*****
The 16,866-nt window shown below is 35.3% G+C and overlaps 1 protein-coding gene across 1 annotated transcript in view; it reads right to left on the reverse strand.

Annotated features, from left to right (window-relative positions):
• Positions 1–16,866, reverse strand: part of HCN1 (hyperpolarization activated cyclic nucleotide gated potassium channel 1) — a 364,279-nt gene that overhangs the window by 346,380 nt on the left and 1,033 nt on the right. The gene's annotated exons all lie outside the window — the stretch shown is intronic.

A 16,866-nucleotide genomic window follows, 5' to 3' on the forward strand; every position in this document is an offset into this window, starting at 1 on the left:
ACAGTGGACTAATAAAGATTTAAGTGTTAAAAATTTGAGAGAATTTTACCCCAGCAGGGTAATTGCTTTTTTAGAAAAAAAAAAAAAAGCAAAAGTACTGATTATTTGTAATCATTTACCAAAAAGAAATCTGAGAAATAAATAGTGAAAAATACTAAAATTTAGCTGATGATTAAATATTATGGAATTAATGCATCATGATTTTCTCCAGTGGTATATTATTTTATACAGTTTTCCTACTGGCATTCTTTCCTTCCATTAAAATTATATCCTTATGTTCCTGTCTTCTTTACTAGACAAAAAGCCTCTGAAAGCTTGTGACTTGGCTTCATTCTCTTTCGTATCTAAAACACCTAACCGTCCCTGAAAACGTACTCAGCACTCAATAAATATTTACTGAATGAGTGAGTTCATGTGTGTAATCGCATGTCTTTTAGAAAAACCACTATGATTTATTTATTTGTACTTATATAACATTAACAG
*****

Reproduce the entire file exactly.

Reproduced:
The 16,866-nt window shown below is 35.3% G+C and overlaps 1 protein-coding gene across 1 annotated transcript in view; it reads right to left on the reverse strand.

Annotated features, from left to right (window-relative positions):
• Positions 1–16,866, reverse strand: part of HCN1 (hyperpolarization activated cyclic nucleotide gated potassium channel 1) — a 364,279-nt gene that overhangs the window by 346,380 nt on the left and 1,033 nt on the right. The gene's annotated exons all lie outside the window — the stretch shown is intronic.

A 16,866-nucleotide genomic window follows, 5' to 3' on the forward strand; every position in this document is an offset into this window, starting at 1 on the left:
ACAGTGGACTAATAAAGATTTAAGTGTTAAAAATTTGAGAGAATTTTACCCCAGCAGGGTAATTGCTTTTTTAGAAAAAAAAAAAAAAGCAAAAGTACTGATTATTTGTAATCATTTACCAAAAAGAAATCTGAGAAATAAATAGTGAAAAATACTAAAATTTAGCTGATGATTAAATATTATGGAATTAATGCATCATGATTTTCTCCAGTGGTATATTATTTTATACAGTTTTCCTACTGGCATTCTTTCCTTCCATTAAAATTATATCCTTATGTTCCTGTCTTCTTTACTAGACAAAAAGCCTCTGAAAGCTTGTGACTTGGCTTCATTCTCTTTCGTATCTAAAACACCTAACCGTCCCTGAAAACGTACTCAGCACTCAATAAATATTTACTGAATGAGTGAGTTCATGTGTGTAATCGCATGTCTTTTAGAAAAACCACTATGATTTATTTATTTGTACTTATATAACATTAACAG